When the injury bug ambushed and carried off Giancarlo Stanton in mid-August, the Miami Marlins lost a power source that still hasn’t been replaced.

But give it up to Christian Yelich for giving it his best shot.

The slender left fielder isn’t known for his power, but he’s changing that more and more with each day. He clubbed seven home runs in August, or as many as he hit in 2015. And on the first day of September, one of his three hits in a 6-4 win over the New York Mets was a three-run job that just cleared the left field fence at Citi Field.

That was Yelich’s third home run in as many days, and he is now hitting .310 with 18 dingers. His previous career high was nine. According to math, he’s doubled that. According to logic, that’s good.

Yelich’s latest helped the Marlins snap a five-game losing streak and climb to within three games of the National League‘s second wild-card spot. But while that’s worthy of lip service, the Marlins’ postseason chances are teetering on the edge of not even being worthy of discussion. They’re 11-18 since August 1 and aren’t in good shape for the stretch run.

But if they ultimately take anything away from a disappointing finish to 2016, it could be that they got to watch Yelich begin his transition from underrated star to legitimate superstar.

We’ve known for years that Yelich can rake. He was a .311 hitter in the minors and a .290 hitter in the majors heading into 2016. He also ran the bases well and played Gold Glove-caliber defense, earning WAR’s approval despite the fact he had just 20 career homers at the end of 2015. You could rub your palms together and say, “If only he had some power…”

That didn’t seem likely to come true, however. As MLB.com’s Andrew Simon illustrated, Yelich was established as a unique (read: “pretty darn weird”) hitter by last season:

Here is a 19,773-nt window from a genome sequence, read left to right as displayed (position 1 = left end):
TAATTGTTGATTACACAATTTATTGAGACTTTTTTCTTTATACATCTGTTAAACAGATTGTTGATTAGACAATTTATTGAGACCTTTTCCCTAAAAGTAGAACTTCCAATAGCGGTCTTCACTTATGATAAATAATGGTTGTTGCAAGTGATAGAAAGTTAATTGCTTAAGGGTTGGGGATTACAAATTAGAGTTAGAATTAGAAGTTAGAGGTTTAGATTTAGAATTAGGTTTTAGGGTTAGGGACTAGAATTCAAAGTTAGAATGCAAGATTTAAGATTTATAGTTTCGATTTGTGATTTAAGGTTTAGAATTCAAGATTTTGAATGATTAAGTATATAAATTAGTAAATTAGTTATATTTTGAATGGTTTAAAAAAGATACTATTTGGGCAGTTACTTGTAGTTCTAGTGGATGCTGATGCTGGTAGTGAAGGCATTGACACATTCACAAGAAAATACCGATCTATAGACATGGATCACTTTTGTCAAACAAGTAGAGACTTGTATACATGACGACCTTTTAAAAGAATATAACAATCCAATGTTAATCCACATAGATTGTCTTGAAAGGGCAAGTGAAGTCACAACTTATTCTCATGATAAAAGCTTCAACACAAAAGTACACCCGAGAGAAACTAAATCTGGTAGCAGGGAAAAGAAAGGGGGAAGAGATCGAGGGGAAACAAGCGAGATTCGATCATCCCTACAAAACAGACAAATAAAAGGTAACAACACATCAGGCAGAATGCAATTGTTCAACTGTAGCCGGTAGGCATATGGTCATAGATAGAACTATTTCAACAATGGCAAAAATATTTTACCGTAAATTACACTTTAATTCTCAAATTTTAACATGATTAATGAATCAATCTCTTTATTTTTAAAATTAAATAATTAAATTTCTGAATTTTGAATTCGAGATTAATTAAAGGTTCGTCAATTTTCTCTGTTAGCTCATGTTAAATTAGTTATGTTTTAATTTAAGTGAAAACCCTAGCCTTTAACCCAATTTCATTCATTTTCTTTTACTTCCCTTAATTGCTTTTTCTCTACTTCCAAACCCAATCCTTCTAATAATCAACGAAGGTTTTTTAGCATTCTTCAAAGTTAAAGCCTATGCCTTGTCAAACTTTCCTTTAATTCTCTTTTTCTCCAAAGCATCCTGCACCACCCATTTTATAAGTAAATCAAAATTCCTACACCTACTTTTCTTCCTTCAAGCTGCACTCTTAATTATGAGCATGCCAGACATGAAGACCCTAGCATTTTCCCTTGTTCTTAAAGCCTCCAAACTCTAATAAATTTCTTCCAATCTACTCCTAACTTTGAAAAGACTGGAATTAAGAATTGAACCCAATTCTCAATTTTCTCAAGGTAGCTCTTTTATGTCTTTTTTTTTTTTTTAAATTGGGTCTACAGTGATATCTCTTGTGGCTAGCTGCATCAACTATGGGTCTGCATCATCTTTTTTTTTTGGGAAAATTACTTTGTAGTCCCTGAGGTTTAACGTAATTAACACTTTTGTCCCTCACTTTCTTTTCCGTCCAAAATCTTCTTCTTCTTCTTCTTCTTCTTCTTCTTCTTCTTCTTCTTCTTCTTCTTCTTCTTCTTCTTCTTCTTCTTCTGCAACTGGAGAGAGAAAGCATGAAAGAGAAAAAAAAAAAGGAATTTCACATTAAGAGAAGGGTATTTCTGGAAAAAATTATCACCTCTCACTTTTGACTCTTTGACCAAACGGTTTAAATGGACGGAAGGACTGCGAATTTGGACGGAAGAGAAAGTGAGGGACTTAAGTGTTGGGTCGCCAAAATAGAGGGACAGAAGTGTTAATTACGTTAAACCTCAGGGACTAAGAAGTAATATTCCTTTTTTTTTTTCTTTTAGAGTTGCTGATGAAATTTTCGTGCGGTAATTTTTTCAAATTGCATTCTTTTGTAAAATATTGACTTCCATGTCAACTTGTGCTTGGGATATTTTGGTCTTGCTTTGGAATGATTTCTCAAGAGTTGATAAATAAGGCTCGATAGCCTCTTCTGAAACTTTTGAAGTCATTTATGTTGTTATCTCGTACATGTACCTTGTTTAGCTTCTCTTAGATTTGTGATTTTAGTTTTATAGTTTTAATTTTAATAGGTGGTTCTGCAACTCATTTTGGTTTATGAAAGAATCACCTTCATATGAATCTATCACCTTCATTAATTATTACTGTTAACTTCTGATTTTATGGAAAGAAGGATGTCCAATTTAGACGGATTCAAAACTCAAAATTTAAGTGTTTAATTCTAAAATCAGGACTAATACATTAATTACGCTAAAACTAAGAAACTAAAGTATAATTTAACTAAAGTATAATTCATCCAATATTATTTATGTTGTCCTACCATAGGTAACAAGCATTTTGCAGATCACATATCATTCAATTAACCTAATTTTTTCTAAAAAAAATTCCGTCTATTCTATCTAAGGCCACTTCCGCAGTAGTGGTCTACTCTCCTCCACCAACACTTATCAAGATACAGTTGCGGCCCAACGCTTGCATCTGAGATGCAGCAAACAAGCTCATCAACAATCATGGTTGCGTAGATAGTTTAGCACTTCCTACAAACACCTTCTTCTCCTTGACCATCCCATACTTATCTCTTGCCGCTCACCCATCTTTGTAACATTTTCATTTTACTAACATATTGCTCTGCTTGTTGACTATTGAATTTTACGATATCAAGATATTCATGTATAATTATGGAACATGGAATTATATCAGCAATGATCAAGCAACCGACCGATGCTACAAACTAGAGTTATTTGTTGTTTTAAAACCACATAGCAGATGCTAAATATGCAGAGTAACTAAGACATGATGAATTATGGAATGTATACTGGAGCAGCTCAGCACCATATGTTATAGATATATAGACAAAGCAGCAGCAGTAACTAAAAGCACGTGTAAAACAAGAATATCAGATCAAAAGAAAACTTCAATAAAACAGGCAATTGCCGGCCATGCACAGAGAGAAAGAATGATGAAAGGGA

Hard contact is, indeed, a good thing, and 2015 was just the latest year in which Yelich made plenty of it. He didn’t even have his highest hard-hit rate, yet he still managed to land in the top 25 in Baseball Savant’s average exit velocity leaderboard at 92.0 miles per hour.

But hard contact alone does not power make. Launch angle is another key ingredient. The higher the launch angle, the more balls in the air, and the more balls to find the gaps or go over the fence. Yelich’s average launch angle in 2015 was 0.7 degrees, pretty close to zero and my making a lame crack about his not even having a launch angle.

Yelich’s aversion to launch angle before 2016 created the highest ratio of ground balls to fly balls of any hitter in the majors. As a sort of bonus, he also had one of the lowest pull rates of any hitter.

The CliffsNotes: Yelich was showing he could barrel the ball well enough to hit for power, but his entire approach was about as far removed from a power hitter’s as you could imagine. 

Obviously, things have changed in 2016. According to the man himself, the adjustment he’s made in working with Marlins hitting coaches Frank Menechino and Barry Bonds (himself a fairly accomplished power hitter) has been a mental one.

“We worked on some stuff in [the cage], I liked it and got a feel for it,” the 24-year-old told Clark Spencer of the Miami Herald. “The stance and the mechanics are the same. I’ve kept the same approach. It was more of a thought process that helped.”

Mental adjustments are more difficult to turn into hard evidence, but a few things stand out.

Thing 1: Yelich is getting under more balls, posting an average launch angle of 2.0 degrees that’s led to the lowest ground-ball-to-fly-ball ratio of his career.

Thing 2: He’s been pulling the ball more, entering Thursday with a career-high 35.1 pull percentage. 

Thing 3: Yelich hasn’t needed his newfound pull habit to hit for power, slugging .417 on pitches on and off the outside edge of the strike zone. He had never done better than .320 before. Not surprisingly, the key has been driving the ball to left field.

In addition to trying new things, Yelich has made his quietly good raw power downright elite. He’s averaging 96.8 mph on his fly balls and line drives. That’s 0.1 mph south of Miguel Cabrera, who is literally Miguel Cabrera.

Apologies for the ongoing number barrage, but the last one we need to look at is one that relates back to that half-baked thought about what Yelich could be with more power. Per Baseball-Reference.com’s WAR, it turns out Yelich with power is arguably the best left fielder in baseball:

  1. Christian Yelich: 4.8
  2. Starling Marte: 4.5
  3. Ryan Braun: 3.9

It makes sense. Left field isn’t a big superstar position. And considering that he can now run, field, hit and hit for power, Yelich is making a darn strong case to be called a superstar.

It’s probably too late for this to mean anything for a Marlins team that has too little. But Yelich isn’t going anywhere, and Miami is entitled to the warm thought that this is just the beginning.


Stats courtesy of Baseball-Reference.comFanGraphs and Baseball Savant unless otherwise noted/linked.

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